StuartsHouse. C16 - C17 with later alterations and additions. Timber-framed, rendered in part, brick extension to rear. Plain tile roof. Red brick stacks. See 'The Grocers Daughter' story below
THE GROCERS DAUGHTER
Greta Mason (nee Tarbin), who grew up here in the village and who has shared some stories with us as life as the Grocers Daughter.
Her father Alfred, otherwise known as Little Joe, or John opened the shop in 1919 along with Jo Jessupp (his former employer from Capel) who enlisted in the army in 1914 . ‘Tarbins’ was a ‘Grocers & Providers’ store opposite the Carriers Arms.
Mr Butcher was The Carrier owner and Jack Bloomfield ran the Carriers Arms. Mr and Mrs Downes lived in the adjoining house and in the next door cottage was Mrs Woods and her son Dick.
Greta was born at the shop in 1926, before electricity and inside plumbing. She recalls in the worse weather waking up with icicles on the inside of the windows and of having to wrap up to keep warm.
The shop sold anything from groceries, paraffin oil, cornmeal, wellies, lamp-glasses, underwear, you could even get a made to measure suit as Mr Tarbin was an agent for a London tailor. Greta recalls all the jobs she had to help her father with in the shop as so much was delivered in bulk they had to be moved, broken down, peeled or weighed, some things being even too heavy for her to lift like the Cheese from New Zealand that came in wooden crates. She remembers the packets of buttons, pins, elastic knicker and garters, tobacco in a tin, lard, flour, but her overriding memory of those days was of hard work and happiness.
She remember her father being a night owl, finishing up his work in the shop then doing the books with the radio playing in the background and recalls that the shop didn’t open until 8.30am or 9 but closing times had to be elastic as radio programmes tended to govern the closing time.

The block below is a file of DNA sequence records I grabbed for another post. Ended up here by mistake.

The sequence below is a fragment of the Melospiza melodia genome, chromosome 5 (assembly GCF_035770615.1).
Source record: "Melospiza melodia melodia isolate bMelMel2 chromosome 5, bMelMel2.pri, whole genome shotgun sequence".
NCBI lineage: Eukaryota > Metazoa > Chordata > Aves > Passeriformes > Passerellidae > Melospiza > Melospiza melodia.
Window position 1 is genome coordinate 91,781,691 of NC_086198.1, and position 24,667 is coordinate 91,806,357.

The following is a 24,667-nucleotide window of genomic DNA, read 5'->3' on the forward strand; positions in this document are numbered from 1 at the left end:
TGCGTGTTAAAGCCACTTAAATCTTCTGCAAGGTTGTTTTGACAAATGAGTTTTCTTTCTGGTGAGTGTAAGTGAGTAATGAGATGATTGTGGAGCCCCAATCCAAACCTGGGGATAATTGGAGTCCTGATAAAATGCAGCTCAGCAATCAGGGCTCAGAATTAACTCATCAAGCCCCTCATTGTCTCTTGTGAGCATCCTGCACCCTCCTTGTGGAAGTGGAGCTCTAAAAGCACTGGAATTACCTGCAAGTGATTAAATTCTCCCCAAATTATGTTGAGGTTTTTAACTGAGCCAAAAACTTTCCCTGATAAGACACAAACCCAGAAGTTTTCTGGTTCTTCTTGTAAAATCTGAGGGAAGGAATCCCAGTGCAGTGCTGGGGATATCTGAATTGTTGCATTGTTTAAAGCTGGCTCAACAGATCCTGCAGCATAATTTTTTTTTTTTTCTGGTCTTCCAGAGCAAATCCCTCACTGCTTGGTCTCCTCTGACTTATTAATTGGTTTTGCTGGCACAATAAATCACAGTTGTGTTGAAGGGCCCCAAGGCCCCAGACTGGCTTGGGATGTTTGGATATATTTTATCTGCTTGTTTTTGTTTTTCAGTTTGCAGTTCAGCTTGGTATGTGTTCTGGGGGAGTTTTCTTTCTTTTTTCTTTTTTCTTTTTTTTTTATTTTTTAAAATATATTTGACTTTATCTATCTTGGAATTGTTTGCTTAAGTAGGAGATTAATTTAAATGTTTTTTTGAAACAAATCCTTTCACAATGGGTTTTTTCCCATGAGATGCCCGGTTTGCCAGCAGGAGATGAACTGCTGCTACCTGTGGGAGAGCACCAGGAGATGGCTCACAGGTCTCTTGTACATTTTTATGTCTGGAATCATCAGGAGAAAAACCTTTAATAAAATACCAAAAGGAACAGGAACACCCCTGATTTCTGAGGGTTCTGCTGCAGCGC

Tuesdays were early closing which meant her father would visit his suppliers and she often went with him, Barton Sons & Saunders who supplied butter, sugar, dried fruit etc, their building now in College Street was demolished some years ago. Then ‘Underwoods’ in Upper Brook Street which had an overpowering smell of leather. There was also a lovely haberdashery in Upper Brook Street, they had ‘Floorsellers’ like Captain Peacock from ‘Are you being served’ he would call me madam.
War time was made even more complicated in the shop because of rationing and the extra time it took to sort the coupons otherwise you wouldn’t get your next week’s supply! Sometimes Greta also had to ride her bike around that part of the village to warn of impending air raids as Tarbins were the only ones to have a telephone so they would get the warning to spread to others.
In the early part of WW2 when Greta was around 13/14 years old, she recalls a German bomber flying over and dropping a batch of incendiary bombs on the corner outside the shop. The sky lit up like fireworks night and Mr Tarbin shouted to her ‘get out of the house’. She recalled ‘People were rushing around with buckets of water trying to douse the flames’. ‘One bomb had dropped in front of our living room window and ignited the wooden frame, another dropped through the roof of the wash house, but both were quickly extinguished’. She remembers her dad finding her and her mother under a tree, Greta with the cat, her mum with the cash box, ‘my dad told us how we had our priorities right’. The following morning they found an unexploded bomb lying in the attic which the bomb squad came and dealt with.
‘We played down by the river at times, no one ever thought about danger, we would spend hours swimming between Flatford and Dedham’ . Greta has so many memories from her time in the village including her friend Mary Beeston, Charlie Moss who would drive a taxi and whose son Billy would scowl at her, John Hicks who helped her and her husband build their bungalow at the back of the shop that was originally the paddock for the horse, to Nurse Bray and Nurse Todd who lived in Fiddlers lane and married to a Mr Todd, and to Mrs Rose the landlady from The White Horse who often made Greta stagger about the back of the shop weighing out 100 weight of sugar , and to the fairs that came once a year to the village with their swing boats and coconut shy.
Greta went on to be postmistress at the Raydon village store owned by her father but after 16 years she hung up her rubber stamp so she could spend more time with her husband John whom she lost a few years ago now.
At 94 Greta is still going strong and lives in Hadleigh.
House. C16 - C17 with later alterations and additions. Timber-framed, rendered in part, brick extension to rear. Plain tile roof. Red brick stacks. 2 storeys. Off-centre lobby entry range with cross wing to right. C20 door and casements. Close studding above middle rail. Swept roof. Cross wing has large C20 bow replacing a shop front and casement window. External stack to right return. C20 extension to rear. Interior not inspected. Included for group value.
- Historic England Reference: 1033441